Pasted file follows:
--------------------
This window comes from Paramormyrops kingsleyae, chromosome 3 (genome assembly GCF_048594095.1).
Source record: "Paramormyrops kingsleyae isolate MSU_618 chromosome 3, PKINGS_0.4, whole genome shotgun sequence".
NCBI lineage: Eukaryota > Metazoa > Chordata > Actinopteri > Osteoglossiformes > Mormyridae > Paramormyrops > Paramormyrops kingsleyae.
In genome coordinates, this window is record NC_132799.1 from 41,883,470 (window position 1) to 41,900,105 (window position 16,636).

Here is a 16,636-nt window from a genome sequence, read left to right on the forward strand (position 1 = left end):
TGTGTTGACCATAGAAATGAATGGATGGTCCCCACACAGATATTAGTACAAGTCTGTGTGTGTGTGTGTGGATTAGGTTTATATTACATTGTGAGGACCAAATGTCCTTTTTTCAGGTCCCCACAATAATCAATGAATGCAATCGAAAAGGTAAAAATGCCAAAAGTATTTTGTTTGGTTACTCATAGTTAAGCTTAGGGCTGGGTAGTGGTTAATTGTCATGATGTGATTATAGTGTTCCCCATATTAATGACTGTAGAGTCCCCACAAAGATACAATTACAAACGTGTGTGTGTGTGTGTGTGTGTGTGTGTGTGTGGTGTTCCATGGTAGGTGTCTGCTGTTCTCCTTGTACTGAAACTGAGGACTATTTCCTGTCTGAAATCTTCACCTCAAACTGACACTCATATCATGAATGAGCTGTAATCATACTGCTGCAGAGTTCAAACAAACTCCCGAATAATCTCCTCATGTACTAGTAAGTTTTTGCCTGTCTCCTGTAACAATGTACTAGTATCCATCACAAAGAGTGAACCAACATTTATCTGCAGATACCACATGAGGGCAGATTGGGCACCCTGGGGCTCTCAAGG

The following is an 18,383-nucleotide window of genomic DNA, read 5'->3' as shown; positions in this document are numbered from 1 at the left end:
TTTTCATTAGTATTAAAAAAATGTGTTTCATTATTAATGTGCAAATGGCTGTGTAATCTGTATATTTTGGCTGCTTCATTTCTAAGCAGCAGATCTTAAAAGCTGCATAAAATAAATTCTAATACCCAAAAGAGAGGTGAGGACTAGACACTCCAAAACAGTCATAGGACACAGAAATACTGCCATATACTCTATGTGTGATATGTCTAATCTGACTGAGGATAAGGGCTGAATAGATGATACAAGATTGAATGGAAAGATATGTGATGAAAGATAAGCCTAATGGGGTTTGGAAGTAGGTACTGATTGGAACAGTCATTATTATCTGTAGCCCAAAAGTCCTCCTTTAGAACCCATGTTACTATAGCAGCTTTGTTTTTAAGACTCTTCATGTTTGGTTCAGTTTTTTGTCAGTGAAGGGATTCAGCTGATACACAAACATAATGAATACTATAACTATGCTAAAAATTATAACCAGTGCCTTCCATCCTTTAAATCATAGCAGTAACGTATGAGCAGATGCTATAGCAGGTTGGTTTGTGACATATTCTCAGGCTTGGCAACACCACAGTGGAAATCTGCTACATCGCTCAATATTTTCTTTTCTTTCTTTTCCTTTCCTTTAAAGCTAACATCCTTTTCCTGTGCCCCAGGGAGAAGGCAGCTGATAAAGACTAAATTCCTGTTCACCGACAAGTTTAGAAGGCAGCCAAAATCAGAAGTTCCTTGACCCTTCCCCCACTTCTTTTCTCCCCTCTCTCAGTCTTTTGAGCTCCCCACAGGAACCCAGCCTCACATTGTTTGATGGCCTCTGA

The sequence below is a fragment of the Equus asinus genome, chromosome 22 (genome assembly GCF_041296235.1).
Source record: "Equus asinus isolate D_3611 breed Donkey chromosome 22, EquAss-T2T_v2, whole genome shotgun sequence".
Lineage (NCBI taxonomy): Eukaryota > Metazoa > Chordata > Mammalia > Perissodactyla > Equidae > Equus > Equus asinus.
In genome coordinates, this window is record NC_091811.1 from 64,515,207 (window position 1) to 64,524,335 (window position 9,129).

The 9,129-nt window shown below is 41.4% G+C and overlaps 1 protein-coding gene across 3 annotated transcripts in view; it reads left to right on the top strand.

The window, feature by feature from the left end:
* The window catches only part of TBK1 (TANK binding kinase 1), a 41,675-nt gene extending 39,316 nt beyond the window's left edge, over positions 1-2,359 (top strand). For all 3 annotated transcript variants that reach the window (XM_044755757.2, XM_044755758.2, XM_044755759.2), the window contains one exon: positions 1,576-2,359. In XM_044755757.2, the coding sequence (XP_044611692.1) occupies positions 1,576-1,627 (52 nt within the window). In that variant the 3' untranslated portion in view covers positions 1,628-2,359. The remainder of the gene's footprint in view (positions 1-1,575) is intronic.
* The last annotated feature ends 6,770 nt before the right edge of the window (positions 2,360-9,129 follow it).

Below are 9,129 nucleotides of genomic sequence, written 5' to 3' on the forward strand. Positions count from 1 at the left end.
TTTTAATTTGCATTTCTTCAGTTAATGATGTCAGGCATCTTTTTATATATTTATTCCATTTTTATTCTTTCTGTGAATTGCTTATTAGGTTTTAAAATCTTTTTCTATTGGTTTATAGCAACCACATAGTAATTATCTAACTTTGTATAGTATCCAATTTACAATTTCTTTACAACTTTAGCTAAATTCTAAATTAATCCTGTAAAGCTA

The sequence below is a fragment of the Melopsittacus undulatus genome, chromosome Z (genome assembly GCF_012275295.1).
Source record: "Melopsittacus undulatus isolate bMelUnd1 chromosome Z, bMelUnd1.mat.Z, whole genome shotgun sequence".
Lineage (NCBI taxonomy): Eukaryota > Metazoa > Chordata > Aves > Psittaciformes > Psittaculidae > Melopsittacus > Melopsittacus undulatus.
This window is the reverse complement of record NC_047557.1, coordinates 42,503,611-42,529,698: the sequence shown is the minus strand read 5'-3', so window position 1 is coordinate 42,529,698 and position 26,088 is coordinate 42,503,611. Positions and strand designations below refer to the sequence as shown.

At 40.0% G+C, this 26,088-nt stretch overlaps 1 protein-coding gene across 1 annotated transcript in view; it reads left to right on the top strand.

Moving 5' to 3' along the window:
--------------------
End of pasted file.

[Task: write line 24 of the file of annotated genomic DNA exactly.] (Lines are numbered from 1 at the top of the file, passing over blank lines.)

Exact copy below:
Moving 5' to 3' along the window: